Protecting and improving the health of nearly 10 billion food animals and companion animals in the United States, and many more around the world, supports over 1 million jobs and generates billions in revenue and taxes. And the benefits extend beyond those measured in dollars, with food security, human health and social benefits of animals contributing dramatically to our quality of life.
Results of a new study, titled “The Economic and Social Contributions of the Animal Health Industry,” illustrate those direct and indirect benefits. The Animal Health Institute funded the study, which was conducted by the research firm ndp Analytics.
The U.S. animal health industry only makes up about 2% of the total U.S. pharmaceutical market, with animal-health products generating about $9.9 billion in annual sales compared with $450 billion for human medicines. An within the U.S. animal-health market, products for companion animals account for around 60% of sales while those for food animals account for 40%.
In food animals though, animal health products help protect an agricultural industry that employs 21 million workers and generates almost $1 trillion in economic activity. In 2015, U.S farmers and ranchers raised over 9 billion animals, valued at $180 billion.
The report notes that the animal-health industry produces three types of medicine: pharmaceuticals, biologics, which are predominately vaccines, and flea and tick medications. Pharmaceuticals account for more than half of sales. Flea and tick medications make up about 29% of the industry while biologics account for just over 19%.
Animal health manufacturers invest an average of 8.5% of sales in research and development, 2.5 times that of the overall U.S. manufacturing average of 3.4%, according to the authors. In 2016, that added up to R&D investment averaging $45,695 per worker in animal health compared to $15,520 in the total manufacturing sector.
Veterinary services are a critical component of the U.S. animal-health industry. Of the 359,103 workers employed in veterinary services, 79,600, or 22.2% are veterinarians, with technical and administrative staff accounting for the rest. In total, the veterinary services sector pays $13.4 billion in wages annually and generates $41.5 billion in output. Nearly two-thirds of this output is generated by routine and emergency services for domestic pets.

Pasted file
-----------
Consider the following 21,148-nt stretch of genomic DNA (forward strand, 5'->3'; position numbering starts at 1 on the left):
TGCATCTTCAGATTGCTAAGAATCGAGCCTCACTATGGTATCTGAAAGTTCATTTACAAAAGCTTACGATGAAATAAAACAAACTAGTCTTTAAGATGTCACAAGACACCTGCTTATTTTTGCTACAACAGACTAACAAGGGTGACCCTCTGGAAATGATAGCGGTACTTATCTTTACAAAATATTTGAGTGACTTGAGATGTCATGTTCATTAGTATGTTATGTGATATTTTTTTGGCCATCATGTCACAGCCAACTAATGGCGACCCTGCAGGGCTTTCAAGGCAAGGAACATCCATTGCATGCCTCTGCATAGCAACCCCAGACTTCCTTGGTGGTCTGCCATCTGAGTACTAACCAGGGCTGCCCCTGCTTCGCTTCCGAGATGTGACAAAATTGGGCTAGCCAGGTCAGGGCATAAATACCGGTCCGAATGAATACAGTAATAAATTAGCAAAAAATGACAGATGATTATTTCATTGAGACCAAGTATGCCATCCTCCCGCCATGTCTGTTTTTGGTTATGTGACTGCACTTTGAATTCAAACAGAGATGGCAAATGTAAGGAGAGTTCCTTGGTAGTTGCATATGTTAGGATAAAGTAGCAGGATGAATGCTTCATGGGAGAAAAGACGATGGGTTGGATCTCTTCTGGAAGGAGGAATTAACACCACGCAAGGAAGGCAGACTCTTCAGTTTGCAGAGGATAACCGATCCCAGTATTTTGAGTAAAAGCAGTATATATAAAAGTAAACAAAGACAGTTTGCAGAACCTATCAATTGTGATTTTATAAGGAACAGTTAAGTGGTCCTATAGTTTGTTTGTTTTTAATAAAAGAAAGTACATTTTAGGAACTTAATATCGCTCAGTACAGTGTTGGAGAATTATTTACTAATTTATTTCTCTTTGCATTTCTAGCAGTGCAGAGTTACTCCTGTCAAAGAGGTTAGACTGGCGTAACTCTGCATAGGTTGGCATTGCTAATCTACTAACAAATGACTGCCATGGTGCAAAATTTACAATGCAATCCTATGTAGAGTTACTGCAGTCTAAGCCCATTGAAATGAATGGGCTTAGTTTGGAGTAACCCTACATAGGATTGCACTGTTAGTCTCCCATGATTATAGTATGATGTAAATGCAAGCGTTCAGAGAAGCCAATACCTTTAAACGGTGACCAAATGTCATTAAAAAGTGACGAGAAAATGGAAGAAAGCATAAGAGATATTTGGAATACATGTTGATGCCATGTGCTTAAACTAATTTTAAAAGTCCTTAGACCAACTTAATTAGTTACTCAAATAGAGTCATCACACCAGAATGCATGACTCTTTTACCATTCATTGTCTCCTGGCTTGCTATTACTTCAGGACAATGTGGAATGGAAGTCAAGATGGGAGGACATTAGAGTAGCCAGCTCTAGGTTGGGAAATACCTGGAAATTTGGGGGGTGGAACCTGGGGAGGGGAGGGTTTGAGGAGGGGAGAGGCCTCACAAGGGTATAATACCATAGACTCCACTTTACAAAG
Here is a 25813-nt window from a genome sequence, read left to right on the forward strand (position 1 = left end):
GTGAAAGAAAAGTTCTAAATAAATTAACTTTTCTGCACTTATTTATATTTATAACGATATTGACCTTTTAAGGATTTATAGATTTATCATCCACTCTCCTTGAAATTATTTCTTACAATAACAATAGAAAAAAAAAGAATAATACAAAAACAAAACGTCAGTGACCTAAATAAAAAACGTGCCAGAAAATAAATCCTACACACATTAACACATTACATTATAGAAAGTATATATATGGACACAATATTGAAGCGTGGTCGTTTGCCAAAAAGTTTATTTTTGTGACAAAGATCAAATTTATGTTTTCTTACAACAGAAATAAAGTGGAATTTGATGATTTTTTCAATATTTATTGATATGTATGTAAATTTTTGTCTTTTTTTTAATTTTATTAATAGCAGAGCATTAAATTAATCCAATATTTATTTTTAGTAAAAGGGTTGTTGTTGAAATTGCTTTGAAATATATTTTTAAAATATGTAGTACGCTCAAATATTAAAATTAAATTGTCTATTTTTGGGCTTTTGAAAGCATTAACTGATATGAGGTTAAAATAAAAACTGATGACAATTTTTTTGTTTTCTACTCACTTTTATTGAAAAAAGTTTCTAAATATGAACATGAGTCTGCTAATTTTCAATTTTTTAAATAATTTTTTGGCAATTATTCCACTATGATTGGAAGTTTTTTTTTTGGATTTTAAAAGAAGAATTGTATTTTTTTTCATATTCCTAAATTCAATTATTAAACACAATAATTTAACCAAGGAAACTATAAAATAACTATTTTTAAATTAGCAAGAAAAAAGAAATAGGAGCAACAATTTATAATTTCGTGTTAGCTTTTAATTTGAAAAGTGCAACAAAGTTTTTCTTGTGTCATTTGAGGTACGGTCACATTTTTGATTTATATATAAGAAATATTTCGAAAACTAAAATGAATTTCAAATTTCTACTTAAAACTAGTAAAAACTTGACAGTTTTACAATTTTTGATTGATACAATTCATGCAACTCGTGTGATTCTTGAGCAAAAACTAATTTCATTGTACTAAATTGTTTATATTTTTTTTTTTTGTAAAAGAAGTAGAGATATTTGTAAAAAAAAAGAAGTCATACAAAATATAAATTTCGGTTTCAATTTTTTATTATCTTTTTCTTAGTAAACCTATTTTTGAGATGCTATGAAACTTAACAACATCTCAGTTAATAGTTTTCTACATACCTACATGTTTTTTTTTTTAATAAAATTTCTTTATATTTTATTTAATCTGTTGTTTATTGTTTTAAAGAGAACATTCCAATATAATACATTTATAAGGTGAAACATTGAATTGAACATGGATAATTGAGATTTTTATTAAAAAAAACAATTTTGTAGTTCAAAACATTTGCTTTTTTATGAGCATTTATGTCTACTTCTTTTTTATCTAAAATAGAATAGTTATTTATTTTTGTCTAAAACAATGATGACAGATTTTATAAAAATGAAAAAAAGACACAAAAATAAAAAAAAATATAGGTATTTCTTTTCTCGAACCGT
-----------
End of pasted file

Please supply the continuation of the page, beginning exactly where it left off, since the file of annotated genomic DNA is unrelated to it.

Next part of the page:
Other key findings in the report include:
- Direct Economic Impact: In 2016, the U.S. animal health industry produced $11.4 billion of medicine.
- With exports of over $2.4 billion and imports of $900 million, total sales to U.S. consumers totaled $9.9 billion.
- The industry employed 21,257 workers and paid over $1.2 billion in wages and $1.2 billion in taxes.
- The animal health industry invested over $970 million in research and development in 2016.
- Animal health products contribute to the economic activity of other industries including veterinary services, animal production, meat and dairy production, and pet services. Combined, these four industries generated $548 billion in output, created over 1.3 million jobs, and paid $52 billion in wages in 2016.
- Animal health products advance public health. Vaccines have improved food safety and availability by reducing disease outbreaks in food-producing animals and reducing instances of foodborne illnesses. In companion animals, vaccines have kept animals and their human families safe from health issues such as rabies while flea and tick products reduce human exposure to pests carrying Lyme disease.
- Healthy animals improve human mental and physical wellbeing. Animal-assisted therapy reduces anxiety and depression and improves cardiovascular health by reducing the risk of heart disease or a heart attack. Also, discoveries in animal health research can be applied to human health research to advance the development of new cures.